Transcranial Magnetic Stimulation Helps Woman Emerge from Darkness of Depression

Marsha Meyer

Marsha Meyer has a history of sharing her voice with others as a vocal teacher. When she wasn’t leading her show choir to a state victory, she volunteered to teach children songs at her church. The 70-year-old mother of two has always been a positive light to those around her.

But one day in 1994, things went dark. She woke up feeling unable to function.

Things got so severe that Meyer had to call in sick for work and her parents came to help out. She knew something wasn’t right because she loved work and never felt anything like this before. Soon after, she was diagnosed with depression.

“I couldn’t do anything, and it felt like the world was so dark,” she said. “My doctor had me try every combination of antidepressants and treatments available to find something that worked, even medication from Canada, but nothing was really helping.”

It wasn’t until 2004 that she had a chance to participate in a three-month research study of a new treatment called transcranial magnetic stimulation (TMS). It’s a nonsurgical depression treatment for adults who haven’t found success with medication. In a TMS session, patients are treated with magnetic pulses to stimulate nerves in the left prefrontal cortex — the part of the brain that controls mood. Activating these nerves helps other cells function, increases serotonin production and improves a patient’s overall mood.

“I remember having a lightness in my step and an instant sense of hope when I left the appointment,” Meyer said.

Meyer’s husband noticed a positive change right away, and she was grateful that her whole family could see how much better she was feeling. When the study ended, Meyer worked with a therapist regularly to try to avoid slipping into depression.

She and her husband moved to Columbia in 2014 after she retired. Over time, her depression became more challenging. MU Health Care began offering TMS in 2018, and the next year, Meyer found out she was eligible to receive the treatment.

Patients who are referred by their medical provider go to their first TMS appointment for a general psychiatric evaluation and a chance to discuss their individual case. If they qualify, patients participate in five sessions per week for up to six weeks. Patients are awake during the session and can drive home afterward.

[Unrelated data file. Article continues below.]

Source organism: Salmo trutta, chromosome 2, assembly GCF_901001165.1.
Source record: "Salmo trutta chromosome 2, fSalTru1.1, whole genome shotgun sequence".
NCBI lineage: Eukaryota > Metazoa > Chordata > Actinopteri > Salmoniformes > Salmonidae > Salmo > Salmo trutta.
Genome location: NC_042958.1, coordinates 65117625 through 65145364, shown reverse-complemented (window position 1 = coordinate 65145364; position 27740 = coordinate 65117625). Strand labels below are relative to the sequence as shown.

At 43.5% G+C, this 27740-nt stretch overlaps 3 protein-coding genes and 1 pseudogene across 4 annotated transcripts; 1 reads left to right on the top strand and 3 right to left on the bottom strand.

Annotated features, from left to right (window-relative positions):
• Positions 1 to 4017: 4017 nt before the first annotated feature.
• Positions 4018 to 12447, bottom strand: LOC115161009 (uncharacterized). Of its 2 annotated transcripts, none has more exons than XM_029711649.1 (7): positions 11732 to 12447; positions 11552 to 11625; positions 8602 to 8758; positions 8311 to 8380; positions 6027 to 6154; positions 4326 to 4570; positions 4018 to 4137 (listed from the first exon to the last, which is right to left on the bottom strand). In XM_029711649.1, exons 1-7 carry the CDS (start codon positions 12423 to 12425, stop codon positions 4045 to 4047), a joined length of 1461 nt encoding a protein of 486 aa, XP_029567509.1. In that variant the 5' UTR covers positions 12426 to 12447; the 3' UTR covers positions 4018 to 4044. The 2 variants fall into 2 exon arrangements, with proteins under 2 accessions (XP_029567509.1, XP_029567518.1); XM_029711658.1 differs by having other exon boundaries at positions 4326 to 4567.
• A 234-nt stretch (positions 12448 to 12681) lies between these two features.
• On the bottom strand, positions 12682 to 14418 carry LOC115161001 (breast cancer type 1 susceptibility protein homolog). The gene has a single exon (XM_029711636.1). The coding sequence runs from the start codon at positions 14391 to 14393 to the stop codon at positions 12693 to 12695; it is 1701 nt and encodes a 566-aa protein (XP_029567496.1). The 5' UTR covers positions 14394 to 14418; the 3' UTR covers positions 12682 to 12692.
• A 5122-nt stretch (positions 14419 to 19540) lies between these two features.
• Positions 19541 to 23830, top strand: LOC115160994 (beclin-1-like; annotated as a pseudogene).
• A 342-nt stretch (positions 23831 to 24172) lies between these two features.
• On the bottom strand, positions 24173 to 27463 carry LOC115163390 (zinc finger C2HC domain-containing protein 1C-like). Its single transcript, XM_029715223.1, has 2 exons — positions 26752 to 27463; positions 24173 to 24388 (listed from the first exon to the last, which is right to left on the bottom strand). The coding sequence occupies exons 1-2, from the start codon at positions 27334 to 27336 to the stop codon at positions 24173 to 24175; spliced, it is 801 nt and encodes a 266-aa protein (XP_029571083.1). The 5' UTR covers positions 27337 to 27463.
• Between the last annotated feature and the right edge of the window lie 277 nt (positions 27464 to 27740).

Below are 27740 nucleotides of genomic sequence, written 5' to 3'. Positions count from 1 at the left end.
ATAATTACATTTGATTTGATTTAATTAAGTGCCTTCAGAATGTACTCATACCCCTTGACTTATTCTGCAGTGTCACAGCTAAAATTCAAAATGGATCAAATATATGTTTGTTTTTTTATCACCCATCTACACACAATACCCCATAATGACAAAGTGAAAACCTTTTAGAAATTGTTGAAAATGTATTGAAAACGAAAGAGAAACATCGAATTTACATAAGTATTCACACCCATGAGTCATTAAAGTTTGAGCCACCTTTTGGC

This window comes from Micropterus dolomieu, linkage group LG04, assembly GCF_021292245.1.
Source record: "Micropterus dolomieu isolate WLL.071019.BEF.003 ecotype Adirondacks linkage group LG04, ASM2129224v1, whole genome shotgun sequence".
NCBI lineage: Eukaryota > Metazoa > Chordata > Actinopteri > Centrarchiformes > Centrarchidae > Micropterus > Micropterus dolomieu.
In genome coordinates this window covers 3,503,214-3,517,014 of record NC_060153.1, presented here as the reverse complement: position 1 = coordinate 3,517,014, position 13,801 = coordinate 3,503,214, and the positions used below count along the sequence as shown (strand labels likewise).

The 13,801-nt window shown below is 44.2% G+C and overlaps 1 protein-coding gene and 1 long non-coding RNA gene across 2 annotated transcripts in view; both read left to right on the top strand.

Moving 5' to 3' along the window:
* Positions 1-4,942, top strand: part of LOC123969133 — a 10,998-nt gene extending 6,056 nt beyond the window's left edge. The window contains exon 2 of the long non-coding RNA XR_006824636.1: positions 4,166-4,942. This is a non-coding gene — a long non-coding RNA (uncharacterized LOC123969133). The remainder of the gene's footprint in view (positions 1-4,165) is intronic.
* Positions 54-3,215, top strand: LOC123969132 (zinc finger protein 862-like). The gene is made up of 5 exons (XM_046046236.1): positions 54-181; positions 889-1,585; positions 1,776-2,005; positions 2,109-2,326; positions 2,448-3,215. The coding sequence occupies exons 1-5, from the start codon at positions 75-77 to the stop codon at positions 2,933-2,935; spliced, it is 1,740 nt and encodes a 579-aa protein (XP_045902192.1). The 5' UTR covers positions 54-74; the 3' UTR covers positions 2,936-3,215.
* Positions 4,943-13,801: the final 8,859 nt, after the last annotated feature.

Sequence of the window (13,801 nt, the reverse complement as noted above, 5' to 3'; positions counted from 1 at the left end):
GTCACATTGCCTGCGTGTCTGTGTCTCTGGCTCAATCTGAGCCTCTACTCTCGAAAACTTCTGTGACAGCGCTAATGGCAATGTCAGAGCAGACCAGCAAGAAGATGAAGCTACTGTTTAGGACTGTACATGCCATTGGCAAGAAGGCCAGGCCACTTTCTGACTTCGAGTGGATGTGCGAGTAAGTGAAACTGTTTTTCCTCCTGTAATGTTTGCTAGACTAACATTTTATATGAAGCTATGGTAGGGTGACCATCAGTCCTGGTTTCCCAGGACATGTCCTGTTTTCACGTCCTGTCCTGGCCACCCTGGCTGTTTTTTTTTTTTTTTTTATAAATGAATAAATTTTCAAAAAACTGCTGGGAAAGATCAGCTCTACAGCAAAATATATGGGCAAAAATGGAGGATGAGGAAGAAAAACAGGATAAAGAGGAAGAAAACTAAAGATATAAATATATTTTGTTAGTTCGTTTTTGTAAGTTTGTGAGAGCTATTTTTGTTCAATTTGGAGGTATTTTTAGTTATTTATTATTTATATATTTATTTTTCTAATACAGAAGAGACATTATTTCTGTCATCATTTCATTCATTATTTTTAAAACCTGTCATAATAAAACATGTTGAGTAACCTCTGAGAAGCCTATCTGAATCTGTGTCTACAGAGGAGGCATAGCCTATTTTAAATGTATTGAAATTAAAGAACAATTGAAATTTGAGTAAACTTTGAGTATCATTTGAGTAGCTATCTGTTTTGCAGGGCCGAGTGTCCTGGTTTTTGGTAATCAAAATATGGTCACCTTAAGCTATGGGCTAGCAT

Muaid Ithman, MD
Muaid Ithman, MD

“Treatments used to last much longer, but now sessions take 20 minutes or less,” said psychiatrist Muaid Ithman, MD, the medical director of interventional psychiatry. “Most of our patients opt for the express TMS, which only lasts for three minutes, and the side effects are minimal.”

“I just felt a tapping during the treatments that I could only imagine being a woodpecker on my head,” she said. “At most, I got a mild headache the first few treatments until my body got used to it. Plus, you’re in and out so fast and feel so much better after.”

Meyer enjoyed feeling like herself again. Six months after her initial treatment ended, she felt like she was sliding back into depression and qualified for a new TMS maintenance study being conducted by Ithman. One week per month, she received five treatments. That continued from April 2020 to March 2021.

“We’re trying to find out if maintenance TMS can help patients stay free of symptoms for a year,” Ithman said. “This could help patients stay off medication permanently.”

Meyer said TMS has made a huge difference in her life.

“When I had depression, it would take days to balance my checkbook,” she said. “After TMS, I can do it in just a couple of hours. This treatment is beyond a blessing for me.”

Meyer encourages everyone she knows to be more open about depression. Although she no longer sings or teaches choir, she still uses her voice regularly to help others.

“My faith has helped me so much, and I know that God gave me my struggles for a reason,” she said. “I love encouraging people to seek treatment, because I believe we all can be more open about our mental health. When you are feeling so down, just know that there is help. Even if you’re afraid TMS isn’t for you, it’s worth a try, because there’s always that chance that it could work.”

If your depression has not improved with medication or other treatments, ask your doctor if TMS may be right for you.

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